Canada’s Gushue secures top seed at world men’s curling championship

LAS VEGAS — Win or lose at this week’s World Men’s Curling Championship, Brad Gushue believes his team’s legacy is secure. “I think we’re the best team to ever play considering the longevity we’ve had and the success we’ve had,” Gushue said.

LAS VEGAS — Win or lose at this week’s World Men’s Curling Championship, Brad Gushue believes his team’s legacy is secure.

“I think we’re the best team to ever play considering the longevity we’ve had and the success we’ve had,” Gushue said. “It’s a tough argument for anyone else to make, so (a headline here) would definitely be icing on the cake.”

His team of vice Mark Nichols, second Brett Gallant and lead Geoff Walker rounded out the resume well this season with a Trials victory, a fourth national title in six years and an Olympic bronze medal.

Another medal could come this weekend after the team secured a place in the semi-finals with an 8-6 win over Scotsman Kyle Waddell on Friday. The Canadians in first place (10-2) secured the top seed in the evening with a 9-2 rout of Dane Tobias Thune.

Three-time defending champion Niklas Edin of Sweden (9-3) closed his afternoon round-robin schedule with a 7-6 win over Norway’s Magnus Ramsfjell 7-6. Edin got the other direct spot for the semi-final.

Italian Joel Retornaz and American Korey Dropkin (both 7-4) also secured playoff berths.

Scotland, Switzerland’s Yannick Schwaller and South Korea’s Soo-Hyuk Kim were all 6-5. Germany’s Sixten Totzek was next at 6-6.

The 3rd-6th place teams will meet in qualifying matches on Saturday for the semi-final spots.

Gushue’s current four-man roster has spent two quadrennials together, but Gallant will leave at the end of the season. Along with their national and Olympic gear, they won world gold in 2017, silver in 2018 and have 12 Grand Slam titles to their credit.

“There’s enough on the resume to cement the legacy of this team,” Gushue said. “I don’t know if a win here this week is going to move that needle much. Obviously winning will make it better.”

Gushue, who won Olympic gold in 2006 with Nichols, was determined to limit the distractions he said hampered the team when the 2018 world championship was held at this venue.

The Canadians are not staying at the tournament hotel and have kept a low profile during their time out. A pre-event round of golf was the calendar’s most ambitious activity since arriving in Sin City.

It was a trying but successful season for the Gushue team. They topped the field at Canada’s Olympic Trials last November — considered curling’s toughest event — and isolated themselves at a pre-Games training camp in British Columbia for a few weeks before retiring. go to Beijing.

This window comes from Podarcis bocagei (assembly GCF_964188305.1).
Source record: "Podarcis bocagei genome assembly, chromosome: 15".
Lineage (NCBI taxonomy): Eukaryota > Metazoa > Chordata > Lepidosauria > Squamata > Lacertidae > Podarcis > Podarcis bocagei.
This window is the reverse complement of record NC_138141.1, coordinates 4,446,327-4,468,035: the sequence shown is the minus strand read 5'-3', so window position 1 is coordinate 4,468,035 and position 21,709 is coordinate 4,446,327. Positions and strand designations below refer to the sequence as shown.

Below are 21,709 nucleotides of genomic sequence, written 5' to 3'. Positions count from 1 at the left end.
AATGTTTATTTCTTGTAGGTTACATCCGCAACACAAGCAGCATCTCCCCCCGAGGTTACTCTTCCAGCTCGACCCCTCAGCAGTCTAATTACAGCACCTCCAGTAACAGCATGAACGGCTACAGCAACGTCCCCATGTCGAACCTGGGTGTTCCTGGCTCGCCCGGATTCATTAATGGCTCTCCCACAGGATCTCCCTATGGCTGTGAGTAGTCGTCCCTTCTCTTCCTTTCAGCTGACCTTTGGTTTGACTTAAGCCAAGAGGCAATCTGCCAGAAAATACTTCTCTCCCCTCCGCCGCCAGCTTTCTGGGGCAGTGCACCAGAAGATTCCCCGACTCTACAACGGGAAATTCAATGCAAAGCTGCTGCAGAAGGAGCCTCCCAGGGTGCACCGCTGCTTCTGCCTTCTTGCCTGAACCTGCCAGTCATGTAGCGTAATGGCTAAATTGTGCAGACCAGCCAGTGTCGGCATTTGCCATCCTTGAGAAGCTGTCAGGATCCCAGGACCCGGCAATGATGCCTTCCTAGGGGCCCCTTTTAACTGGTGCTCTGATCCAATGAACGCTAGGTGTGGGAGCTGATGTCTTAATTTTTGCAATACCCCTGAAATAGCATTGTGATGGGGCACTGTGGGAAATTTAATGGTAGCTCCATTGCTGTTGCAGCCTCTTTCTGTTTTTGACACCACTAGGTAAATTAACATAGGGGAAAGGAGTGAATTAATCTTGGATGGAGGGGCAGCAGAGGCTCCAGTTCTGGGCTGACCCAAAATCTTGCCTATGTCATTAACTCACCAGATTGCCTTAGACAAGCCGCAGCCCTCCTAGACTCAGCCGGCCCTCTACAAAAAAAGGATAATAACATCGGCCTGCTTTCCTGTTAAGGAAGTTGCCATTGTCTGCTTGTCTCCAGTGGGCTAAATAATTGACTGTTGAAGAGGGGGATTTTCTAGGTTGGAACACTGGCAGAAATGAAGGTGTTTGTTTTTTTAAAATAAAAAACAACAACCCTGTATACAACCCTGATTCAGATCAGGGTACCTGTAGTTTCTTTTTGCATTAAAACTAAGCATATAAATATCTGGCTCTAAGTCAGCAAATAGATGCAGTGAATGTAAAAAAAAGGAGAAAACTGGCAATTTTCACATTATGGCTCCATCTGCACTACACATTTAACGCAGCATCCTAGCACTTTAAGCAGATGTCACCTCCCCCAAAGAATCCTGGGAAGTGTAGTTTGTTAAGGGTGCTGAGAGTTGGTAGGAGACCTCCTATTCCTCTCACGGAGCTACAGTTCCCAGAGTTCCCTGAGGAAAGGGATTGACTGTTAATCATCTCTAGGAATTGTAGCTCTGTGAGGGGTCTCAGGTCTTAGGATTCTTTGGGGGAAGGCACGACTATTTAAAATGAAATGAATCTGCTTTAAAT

A semifinal loss to Edin at the Ice Cube was followed by a win over American John Shuster in the bronze medal match. A short break was followed by a memorable week at the Brier, where Gushue’s team prevailed despite losing Nichols for the final weekend due to COVID-19.

A second world title would be quite an achievement in an unforgettable season that ends with a few Grand Slam stages.

“There were times this week where I felt like a zombie,” Gushue said. “You’re focused and trying to do your best. But it’s been a long year. It’s been a chore.”

The Canadians controlled the second half against Scotland, but a ninth end corner kick from fourth Ross Paterson tied the game at six. Gushue had the hammer in the 10th but didn’t need his last rock after Paterson threw his final shot between the two Canadian rocks in the house.

It was a nice break for the Canadians as the weight of the draw changed during the game. The mild conditions outside – the mercury reached 30C – may have impacted the icy conditions.

“We had a few flat spots and it kind of screwed up,” Gushue said. “If we were to draw on all four feet in the last set it would have been a bit of a guess and you don’t really want that. Luckily we played a really good 10th set.”

Canada opened with a pair against Denmark and pulled away with a three-point third end. The teams shook hands after the minimum six innings were completed.

The venue, located a few miles from the Vegas Strip, is bursting with Canadian flavors, though the pandemic has impacted attendance, travel plans and limited the event’s usual activities.

Several dozen Canadian fans shouted their support when the Gushue team was on the ice. “38 Years Old” by The Tragically Hip played over the arena speakers after the morning game.

Gushue defeated Edin in the 2017 World Finals in Edmonton. The Swede, five-time world champion, won the return match a year later.

Medal games are scheduled for Sunday.

This report from The Canadian Press was first published on April 8, 2022.

Gregory Strong, The Canadian Press